• I had a flashback to when I was groped last (it was far more violent than this episode), and my stomach dropped and a sick sweat covered me. When I got home I had to take a shower immediately to get rid of it.  The smell of my own fear and upset was subtle but unmistakable.
  • Even as his hand squeezed me, I wondered if this was really happening and if I was in the clear to defend myself (were there enough witnesses, was there sufficient need to take action, was he really smirking at me as he squeezed).
  • I started to slap his hand back, and froze.  I was cornered and carrying an armload of recording equipment, so if he punched me I had no way to defend myself.
  • I was afraid that if that happened, nobody would step forward, and might even believe I spontaneously attacked him.
  • I was angry at myself for not seeing it coming.
  • I was angry at myself for being angry at myself.
  • I was ashamed and afraid I had somehow let it happen, and didn’t realize until later I feared I  was partly to blame for his hand squeezing my breast. Because my focus wasn’t on his choice to do it, but that I had allowed it to happen.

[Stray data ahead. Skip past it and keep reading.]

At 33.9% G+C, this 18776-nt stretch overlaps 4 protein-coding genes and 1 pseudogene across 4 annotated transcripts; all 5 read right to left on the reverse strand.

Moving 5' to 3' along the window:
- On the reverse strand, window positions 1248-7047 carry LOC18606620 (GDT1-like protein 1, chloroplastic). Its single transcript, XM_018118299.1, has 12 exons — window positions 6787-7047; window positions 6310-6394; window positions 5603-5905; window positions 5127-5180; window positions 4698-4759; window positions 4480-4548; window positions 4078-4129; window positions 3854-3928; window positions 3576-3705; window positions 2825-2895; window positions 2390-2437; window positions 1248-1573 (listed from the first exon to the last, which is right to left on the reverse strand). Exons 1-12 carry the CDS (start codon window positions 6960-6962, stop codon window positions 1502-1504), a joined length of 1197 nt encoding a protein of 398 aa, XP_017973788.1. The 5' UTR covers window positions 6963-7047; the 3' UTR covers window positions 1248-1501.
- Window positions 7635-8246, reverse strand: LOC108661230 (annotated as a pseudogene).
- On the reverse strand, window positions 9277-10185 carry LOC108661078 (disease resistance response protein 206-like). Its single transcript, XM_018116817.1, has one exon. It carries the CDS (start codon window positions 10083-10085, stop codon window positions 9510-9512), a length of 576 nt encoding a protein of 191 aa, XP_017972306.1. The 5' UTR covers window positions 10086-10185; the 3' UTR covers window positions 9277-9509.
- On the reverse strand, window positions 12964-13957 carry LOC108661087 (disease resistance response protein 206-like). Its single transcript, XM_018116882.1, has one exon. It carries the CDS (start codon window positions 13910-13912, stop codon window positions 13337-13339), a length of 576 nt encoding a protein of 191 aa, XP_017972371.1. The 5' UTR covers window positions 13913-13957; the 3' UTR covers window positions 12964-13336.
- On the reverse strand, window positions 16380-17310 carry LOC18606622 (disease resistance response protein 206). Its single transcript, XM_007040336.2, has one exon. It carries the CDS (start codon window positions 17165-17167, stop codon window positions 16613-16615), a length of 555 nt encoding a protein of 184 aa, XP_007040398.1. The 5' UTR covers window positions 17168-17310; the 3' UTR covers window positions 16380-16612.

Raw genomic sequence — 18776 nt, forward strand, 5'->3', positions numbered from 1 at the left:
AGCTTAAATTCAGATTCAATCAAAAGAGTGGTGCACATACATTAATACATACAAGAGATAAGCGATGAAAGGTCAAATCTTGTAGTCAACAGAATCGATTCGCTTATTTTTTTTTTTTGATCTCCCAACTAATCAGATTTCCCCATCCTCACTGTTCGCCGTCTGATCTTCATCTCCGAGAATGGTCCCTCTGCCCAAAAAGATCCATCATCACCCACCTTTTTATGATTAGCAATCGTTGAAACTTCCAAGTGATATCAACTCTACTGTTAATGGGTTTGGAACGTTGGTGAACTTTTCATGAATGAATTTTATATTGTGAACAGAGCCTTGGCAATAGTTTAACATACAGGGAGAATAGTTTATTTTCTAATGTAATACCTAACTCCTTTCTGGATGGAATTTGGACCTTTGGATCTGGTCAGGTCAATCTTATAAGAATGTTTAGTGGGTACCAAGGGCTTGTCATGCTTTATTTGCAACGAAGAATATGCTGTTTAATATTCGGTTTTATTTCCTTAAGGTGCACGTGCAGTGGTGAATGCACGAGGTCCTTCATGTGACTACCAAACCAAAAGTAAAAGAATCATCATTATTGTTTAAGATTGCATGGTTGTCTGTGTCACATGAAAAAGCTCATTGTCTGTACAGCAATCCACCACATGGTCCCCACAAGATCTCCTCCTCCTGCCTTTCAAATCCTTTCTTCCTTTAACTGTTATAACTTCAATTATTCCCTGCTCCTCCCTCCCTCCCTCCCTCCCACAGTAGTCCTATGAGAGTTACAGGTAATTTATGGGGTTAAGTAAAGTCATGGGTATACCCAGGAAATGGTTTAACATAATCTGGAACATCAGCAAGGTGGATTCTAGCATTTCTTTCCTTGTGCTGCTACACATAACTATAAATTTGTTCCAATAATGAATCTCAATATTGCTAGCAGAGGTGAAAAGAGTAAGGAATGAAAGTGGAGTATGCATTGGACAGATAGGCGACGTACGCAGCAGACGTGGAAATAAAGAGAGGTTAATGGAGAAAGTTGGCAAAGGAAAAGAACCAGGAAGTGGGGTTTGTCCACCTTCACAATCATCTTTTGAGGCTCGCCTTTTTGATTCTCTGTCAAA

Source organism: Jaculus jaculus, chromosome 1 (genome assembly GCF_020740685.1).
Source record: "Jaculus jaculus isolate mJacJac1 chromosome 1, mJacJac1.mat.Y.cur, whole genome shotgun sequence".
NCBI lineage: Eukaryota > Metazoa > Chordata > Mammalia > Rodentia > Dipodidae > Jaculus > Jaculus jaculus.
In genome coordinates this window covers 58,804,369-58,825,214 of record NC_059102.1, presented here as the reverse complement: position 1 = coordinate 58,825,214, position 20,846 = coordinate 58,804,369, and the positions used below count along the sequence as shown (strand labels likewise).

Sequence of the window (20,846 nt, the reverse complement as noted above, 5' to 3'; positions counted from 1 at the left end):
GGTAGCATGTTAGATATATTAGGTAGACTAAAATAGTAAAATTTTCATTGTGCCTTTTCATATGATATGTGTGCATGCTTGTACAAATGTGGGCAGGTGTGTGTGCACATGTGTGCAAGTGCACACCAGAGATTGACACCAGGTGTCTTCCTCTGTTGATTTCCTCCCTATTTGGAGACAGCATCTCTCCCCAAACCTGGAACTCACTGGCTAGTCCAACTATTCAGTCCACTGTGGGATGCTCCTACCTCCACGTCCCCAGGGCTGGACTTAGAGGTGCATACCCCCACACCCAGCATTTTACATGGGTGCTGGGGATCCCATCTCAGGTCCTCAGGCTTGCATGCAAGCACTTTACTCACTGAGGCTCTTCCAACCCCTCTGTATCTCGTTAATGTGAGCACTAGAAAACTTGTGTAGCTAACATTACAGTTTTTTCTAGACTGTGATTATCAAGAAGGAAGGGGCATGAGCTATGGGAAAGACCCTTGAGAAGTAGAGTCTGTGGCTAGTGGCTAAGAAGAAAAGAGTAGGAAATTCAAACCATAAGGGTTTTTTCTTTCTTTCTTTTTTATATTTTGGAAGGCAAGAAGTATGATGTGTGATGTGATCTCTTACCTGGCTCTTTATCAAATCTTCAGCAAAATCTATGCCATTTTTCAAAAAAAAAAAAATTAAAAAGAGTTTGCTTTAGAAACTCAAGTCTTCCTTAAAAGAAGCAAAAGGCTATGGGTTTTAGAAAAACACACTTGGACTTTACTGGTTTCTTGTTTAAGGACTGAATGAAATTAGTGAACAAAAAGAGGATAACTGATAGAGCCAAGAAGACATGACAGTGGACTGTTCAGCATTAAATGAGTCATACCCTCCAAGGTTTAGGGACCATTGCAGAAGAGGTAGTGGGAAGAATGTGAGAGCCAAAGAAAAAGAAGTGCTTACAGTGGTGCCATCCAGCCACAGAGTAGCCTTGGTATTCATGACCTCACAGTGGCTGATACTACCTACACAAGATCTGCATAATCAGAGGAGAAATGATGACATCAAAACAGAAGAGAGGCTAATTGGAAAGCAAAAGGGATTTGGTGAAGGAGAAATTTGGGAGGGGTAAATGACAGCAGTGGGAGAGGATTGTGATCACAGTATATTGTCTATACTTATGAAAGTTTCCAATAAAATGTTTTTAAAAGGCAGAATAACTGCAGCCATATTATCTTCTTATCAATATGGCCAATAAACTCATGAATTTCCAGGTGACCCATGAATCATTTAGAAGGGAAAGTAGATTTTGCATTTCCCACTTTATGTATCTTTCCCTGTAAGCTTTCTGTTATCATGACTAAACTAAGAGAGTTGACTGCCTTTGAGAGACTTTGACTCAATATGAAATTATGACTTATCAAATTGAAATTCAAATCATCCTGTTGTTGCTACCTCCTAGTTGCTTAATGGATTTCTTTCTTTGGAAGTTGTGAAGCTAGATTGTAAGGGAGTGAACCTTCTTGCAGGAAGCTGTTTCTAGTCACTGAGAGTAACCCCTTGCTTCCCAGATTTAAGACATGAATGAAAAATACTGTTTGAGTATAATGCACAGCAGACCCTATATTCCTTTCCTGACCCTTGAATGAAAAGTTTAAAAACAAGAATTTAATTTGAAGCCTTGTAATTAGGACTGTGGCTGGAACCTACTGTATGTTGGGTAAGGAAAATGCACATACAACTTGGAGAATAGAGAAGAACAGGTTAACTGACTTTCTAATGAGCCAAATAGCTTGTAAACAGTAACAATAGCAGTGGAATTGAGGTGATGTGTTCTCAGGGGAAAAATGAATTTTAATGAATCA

• I wanted to cry.
  • And folks, I’m not going to lie… a small part of me wanted to die.  That is not a dramatization.  In that moment, the shame and stress and ick made me wish I could just fall down dead and not live anymore.  Because I’ve lost count of how many times this has happened from grown damn men.  It started in elementary school when they were little boys, but some never learned better.

Instead, like I wrote above, I gathered my things and walked to my car without saying a word.

As soon as I got home, I stood in the shower and cried in private.  I was so angry at myself for not striking back, for being powerless, and for hesitating.  I’m a brave woman and I’ve had my share of self-defense moments. I am not afraid to fight back.  I asked a trusted guy friend if I put off vibes that may have invited this (which is victim blaming 101, but the immediate reaction of so many of us is to blame ourselves).  He assured me that I do not. I didn’t tell my husband until I decided to write this post.  As an unspoken agreement, I don’t tell him these things and he doesn’t ask.  Moments like this are the price I pay to do the work I love, and the price many of us pay just to be out in public.  It was weeks before I wasn’t upset or dodgy when someone touched me.  My boss went to pat my shoulder and I flinched.  A great friend tried to hug me and I froze.  There were several similar awkward moments.